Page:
Street Fight Radio: The Cannon

After basically the entire work week off in an unofficial early season bye, the Hawks venture to Ohio for the second and only road game of another thee-in-four-nights stretch that sees them facing down a Columbus team that still isn’t quite sure what the hell it actually is at this point.

At 4-2-0 to this point in the seaoson, the Jackets are at least making a fist of it while unholy terror Seth Jones remains absent from the blue line. To this point, they’ve beaten Detroit, Florida, Philadelphia, and Colorado, with only the latter of which actually playing well to start the season, as their other three victories have been over teams that are presently total messes. Their losses came to a speedy and spiky Hurricanes team, and the Bolts who dropped an 8-burger on them. So for right now, it’s fair to call them the middling team that they are with Jones out.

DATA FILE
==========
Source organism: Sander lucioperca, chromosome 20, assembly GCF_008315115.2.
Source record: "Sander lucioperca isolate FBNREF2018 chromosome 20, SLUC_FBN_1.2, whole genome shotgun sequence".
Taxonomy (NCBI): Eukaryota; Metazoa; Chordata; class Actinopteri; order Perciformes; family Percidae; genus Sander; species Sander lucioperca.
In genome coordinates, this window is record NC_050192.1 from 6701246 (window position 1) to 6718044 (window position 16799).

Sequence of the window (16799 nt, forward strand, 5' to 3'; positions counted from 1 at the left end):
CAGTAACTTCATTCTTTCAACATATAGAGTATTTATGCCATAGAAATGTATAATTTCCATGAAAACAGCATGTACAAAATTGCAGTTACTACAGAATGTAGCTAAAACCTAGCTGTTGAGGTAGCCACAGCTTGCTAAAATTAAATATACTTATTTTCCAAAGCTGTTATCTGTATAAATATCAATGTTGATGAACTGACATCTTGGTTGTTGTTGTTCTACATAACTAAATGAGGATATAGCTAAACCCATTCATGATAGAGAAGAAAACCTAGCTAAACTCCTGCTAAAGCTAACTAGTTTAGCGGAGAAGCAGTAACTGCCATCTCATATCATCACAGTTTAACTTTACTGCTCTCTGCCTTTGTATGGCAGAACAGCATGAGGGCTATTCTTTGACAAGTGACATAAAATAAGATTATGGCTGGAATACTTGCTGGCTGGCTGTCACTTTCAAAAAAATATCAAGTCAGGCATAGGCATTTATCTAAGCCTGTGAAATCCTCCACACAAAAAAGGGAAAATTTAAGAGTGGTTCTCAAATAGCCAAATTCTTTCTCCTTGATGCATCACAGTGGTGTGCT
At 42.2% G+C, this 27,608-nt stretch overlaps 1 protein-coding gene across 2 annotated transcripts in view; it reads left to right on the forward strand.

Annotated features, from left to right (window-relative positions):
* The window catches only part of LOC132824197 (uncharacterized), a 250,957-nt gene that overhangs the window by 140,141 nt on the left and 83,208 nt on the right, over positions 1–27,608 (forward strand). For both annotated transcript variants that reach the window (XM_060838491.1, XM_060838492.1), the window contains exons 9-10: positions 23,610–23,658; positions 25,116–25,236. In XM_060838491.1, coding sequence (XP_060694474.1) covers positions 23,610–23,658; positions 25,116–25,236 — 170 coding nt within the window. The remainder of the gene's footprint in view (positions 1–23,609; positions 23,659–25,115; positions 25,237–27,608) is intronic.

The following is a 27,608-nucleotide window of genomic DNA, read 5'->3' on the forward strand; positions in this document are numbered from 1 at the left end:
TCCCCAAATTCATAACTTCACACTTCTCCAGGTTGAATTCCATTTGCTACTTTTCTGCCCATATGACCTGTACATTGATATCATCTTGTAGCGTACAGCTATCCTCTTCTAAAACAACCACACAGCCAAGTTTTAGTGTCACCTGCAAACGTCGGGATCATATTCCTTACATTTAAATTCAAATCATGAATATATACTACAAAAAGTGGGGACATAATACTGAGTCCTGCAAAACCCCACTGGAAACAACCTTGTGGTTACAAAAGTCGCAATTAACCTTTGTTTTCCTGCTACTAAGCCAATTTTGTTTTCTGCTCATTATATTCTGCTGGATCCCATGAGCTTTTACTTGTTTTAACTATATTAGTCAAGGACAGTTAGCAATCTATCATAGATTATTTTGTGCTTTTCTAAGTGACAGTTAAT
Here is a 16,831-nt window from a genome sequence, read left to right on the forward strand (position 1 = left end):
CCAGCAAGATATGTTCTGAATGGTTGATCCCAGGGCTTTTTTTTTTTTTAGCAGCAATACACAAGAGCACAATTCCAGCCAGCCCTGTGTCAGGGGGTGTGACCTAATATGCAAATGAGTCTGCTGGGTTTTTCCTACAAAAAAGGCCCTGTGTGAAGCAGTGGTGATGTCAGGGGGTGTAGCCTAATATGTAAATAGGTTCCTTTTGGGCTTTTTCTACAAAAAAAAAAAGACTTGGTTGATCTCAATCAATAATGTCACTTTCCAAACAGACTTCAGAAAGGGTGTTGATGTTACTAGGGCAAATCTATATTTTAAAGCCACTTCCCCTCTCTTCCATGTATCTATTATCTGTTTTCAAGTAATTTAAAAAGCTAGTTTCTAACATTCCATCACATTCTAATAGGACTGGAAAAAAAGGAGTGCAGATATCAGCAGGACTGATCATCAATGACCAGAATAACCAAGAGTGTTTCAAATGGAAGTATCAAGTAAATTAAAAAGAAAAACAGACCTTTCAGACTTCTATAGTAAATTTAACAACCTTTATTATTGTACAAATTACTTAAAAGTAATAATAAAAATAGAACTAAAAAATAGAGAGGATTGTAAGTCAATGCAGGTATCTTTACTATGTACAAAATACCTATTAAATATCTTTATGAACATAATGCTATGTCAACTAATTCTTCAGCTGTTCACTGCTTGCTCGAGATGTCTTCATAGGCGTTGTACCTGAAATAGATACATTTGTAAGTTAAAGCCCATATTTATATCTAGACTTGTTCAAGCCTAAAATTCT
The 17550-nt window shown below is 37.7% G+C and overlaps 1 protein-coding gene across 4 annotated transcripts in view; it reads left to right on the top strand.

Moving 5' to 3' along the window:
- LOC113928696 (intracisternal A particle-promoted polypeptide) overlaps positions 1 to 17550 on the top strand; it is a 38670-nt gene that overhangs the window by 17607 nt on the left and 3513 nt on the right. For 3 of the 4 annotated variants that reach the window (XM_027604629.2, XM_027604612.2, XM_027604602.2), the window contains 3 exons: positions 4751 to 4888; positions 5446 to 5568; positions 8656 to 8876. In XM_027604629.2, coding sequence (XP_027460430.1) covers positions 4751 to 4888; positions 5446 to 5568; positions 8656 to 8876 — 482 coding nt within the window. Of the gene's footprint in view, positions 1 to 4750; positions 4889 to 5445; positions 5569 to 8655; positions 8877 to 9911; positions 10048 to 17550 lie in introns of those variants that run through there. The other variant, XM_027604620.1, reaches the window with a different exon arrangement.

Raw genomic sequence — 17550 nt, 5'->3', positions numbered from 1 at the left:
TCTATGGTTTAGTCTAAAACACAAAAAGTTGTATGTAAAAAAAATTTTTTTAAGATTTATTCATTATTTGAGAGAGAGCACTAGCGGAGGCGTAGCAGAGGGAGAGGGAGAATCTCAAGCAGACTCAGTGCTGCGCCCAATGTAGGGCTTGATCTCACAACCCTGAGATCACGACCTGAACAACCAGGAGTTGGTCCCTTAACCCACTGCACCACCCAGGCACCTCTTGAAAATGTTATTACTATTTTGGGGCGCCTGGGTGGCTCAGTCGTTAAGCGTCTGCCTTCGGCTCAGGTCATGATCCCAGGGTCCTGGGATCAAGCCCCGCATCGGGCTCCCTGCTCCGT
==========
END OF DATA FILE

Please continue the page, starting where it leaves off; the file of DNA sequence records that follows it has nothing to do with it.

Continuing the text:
That’s not to say they’re bereft of any kind of punch. Erstwhile Style Boy Artemi Panarin has put up 9 points in 6 games so far to pace the Jackets, and is in full on “Fuck you, pay me” mode with his bridge deal coming to a close at the end of this year and lacking the mega-paper he’s seeking, which the Jackets seem slightly hesitant to give him. He flanks former first rounder P-L Dubois with Cam Atkinson on the other side, and this line has shown plenty of speed and creativity in the early going. The Jackets’ middle six has been getting plowed over on the possession ledger however, with the de facto second line of Duclair (remember him?), Wennberg, and SANDPAPER Captain Nick Foligno and the third line of Boone Jenner, Riley “Not A Purported Wiener Tucker” Nash, and Josh Anderson contributing intermittent offense, but certainly not enough to balance out the top line and force opposing coaches to pause when trying to get matchups. The fourth line of Sonny Milano (OHHHH!), Lukas Sedlak, and Dane Oliver Bjorkstrand has at least tilted the ice to spell the other three units.